An Illinois dentist has equipped his practice with a turntable and speakers, and allows patients to select the records they want to listen to while he works.
If music can soothe the savage beast, can it also soothe the anxious dental patient?
Dentists have been piping tunes into their practices for years, and many have incorporated TVs and other more advanced entertainment devices. But one Illinois-based dentist has taken a throwback approach to putting patients at ease with music — vinyl records.
The Southern Illinoisian reports that Dan Rangitsch, DMD, who owns a practice in Marion, Ill., has been putting patients at ease with a turntable attached to speakers and a subwoofer. He’s also allowed patients to peruse his collection of LPs to select the tunes they want to hear while he works. This, he says, beats the whirring of the drill or the gurgling of saliva suction.
“I don’t enjoy having my teeth worked on, and the sounds of it,” the Southern Illinoisian quotes him as saying. “So I try to make it as comfortable as possible.”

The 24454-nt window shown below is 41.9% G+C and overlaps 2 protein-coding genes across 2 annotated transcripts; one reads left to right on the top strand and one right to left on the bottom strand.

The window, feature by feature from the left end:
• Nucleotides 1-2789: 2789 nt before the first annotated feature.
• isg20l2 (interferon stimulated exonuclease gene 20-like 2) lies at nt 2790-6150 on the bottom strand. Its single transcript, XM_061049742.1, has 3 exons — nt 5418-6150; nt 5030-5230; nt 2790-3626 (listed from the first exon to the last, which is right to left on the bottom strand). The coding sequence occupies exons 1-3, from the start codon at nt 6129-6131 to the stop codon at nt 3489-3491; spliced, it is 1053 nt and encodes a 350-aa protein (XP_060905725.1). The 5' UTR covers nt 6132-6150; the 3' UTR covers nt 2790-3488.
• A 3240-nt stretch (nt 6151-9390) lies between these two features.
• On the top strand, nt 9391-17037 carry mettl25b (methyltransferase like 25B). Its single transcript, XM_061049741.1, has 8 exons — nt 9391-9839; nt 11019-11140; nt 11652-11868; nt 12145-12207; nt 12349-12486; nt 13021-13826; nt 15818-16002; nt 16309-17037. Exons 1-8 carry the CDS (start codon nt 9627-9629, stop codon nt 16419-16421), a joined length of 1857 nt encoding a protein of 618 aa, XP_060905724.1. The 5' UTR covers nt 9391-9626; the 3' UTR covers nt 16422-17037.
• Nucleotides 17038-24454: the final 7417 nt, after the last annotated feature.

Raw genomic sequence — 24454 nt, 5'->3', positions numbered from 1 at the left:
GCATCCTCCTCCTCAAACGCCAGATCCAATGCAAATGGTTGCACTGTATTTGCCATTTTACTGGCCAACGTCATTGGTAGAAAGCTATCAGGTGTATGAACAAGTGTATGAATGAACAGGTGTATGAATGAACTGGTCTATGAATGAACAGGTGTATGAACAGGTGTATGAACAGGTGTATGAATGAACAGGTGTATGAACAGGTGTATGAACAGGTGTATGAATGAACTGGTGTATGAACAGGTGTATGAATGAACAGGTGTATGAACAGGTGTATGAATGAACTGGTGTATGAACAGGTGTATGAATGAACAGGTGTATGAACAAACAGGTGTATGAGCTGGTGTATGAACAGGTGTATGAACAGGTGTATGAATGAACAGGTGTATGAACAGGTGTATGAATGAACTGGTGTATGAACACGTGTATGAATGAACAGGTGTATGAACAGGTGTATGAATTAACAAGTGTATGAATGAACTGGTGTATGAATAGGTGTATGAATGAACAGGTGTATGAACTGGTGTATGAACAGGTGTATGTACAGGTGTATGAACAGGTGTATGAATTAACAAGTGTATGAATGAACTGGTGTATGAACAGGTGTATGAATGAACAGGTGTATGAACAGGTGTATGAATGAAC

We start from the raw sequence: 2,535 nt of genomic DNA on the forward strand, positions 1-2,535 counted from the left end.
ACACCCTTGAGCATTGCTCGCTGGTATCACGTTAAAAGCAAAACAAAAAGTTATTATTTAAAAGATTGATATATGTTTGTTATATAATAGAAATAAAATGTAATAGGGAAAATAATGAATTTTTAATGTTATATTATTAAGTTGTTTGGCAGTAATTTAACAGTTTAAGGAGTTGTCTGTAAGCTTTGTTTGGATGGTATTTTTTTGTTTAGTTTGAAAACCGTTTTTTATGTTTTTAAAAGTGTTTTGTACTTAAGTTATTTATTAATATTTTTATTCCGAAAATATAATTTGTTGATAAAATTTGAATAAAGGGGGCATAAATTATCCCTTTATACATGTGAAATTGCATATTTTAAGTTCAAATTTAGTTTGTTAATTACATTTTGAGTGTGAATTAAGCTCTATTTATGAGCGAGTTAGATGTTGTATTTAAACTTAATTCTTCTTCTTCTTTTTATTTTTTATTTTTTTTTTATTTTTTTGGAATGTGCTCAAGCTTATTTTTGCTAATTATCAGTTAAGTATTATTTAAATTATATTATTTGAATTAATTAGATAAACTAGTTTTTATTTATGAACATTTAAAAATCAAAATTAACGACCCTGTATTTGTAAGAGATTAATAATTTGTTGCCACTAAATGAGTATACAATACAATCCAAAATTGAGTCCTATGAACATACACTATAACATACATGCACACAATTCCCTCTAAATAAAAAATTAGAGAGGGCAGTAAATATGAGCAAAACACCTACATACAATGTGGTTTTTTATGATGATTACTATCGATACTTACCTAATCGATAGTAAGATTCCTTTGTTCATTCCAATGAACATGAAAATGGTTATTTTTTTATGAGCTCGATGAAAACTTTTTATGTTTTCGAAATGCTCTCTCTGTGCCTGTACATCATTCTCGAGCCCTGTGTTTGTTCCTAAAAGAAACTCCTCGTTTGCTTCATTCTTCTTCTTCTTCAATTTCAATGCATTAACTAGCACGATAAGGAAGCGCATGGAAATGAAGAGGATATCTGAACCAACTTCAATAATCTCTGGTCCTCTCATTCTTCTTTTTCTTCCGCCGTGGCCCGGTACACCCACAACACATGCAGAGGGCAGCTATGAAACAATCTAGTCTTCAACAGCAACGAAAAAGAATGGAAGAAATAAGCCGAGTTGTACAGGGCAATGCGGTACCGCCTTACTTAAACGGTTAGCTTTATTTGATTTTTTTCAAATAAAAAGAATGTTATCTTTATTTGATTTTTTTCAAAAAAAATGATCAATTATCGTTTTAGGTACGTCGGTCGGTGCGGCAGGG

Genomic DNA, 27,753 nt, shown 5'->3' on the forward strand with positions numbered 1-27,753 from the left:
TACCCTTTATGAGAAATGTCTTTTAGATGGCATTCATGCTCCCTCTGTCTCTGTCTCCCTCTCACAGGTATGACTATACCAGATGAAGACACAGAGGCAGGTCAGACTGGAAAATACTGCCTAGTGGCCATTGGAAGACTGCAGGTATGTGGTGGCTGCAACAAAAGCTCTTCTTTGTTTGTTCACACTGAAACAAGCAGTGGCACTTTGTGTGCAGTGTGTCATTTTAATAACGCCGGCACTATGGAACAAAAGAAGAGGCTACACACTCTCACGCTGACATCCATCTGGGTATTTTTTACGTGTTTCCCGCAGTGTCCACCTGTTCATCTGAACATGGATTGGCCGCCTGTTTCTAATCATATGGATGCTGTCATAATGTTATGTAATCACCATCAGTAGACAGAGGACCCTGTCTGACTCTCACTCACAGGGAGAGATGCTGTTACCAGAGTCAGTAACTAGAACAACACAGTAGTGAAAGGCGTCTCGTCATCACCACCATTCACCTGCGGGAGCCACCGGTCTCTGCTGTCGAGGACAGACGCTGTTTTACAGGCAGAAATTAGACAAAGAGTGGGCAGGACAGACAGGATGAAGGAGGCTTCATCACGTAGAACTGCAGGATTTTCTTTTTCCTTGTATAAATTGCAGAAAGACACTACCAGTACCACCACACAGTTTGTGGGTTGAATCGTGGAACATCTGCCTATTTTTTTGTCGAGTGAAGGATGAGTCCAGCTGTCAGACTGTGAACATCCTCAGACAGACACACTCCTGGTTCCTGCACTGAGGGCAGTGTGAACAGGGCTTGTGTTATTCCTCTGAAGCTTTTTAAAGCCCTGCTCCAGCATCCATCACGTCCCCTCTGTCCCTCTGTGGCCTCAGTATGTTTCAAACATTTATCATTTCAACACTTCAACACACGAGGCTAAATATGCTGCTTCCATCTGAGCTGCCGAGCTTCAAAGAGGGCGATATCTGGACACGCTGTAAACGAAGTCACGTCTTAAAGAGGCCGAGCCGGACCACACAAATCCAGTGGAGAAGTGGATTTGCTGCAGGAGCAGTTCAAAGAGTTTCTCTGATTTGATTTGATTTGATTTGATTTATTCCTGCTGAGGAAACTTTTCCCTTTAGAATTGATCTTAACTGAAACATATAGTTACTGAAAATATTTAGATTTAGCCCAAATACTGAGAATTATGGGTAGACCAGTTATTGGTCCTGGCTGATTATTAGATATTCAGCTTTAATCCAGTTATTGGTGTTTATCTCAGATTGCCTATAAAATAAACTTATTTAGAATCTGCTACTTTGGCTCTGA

The news outlet reports that Dr. Rangitsch had been having mixed results with nitrous oxide, noticing that it affected some patients more than others. This caused him to eschew the sedative and instead gravitate toward music.
Dr. Rangitsch, the article notes, tries to keep a broad selection of records on hand to appeal to popular tastes. Though he grew up in Montana, he says that he prefers gangsta rap to the country and pop songs his patients and staff tend to listen to. But he prioritizes creating the best experience for them as possible.
Dr. Rangitsch’s approach for putting patients at ease appears to have merit. The American Psychological Association reports that a 2013 study in the journal Trends in Cognitive Sciences found that music “improves the body’s immune system function and reduces stress.” The same study also found that music can bring down anxiety levels prior to surgery.
The American Psychological Association notes a second study out of Singapore that found music therapy sessions reduced reported levels of persistent pain among patients. In this case, music therapists were brought in to coach patients in signing, playing instruments, discussing lyrics, and even writing songs. These things might be difficult during a dental exam, but the studies at least provide some food for thought.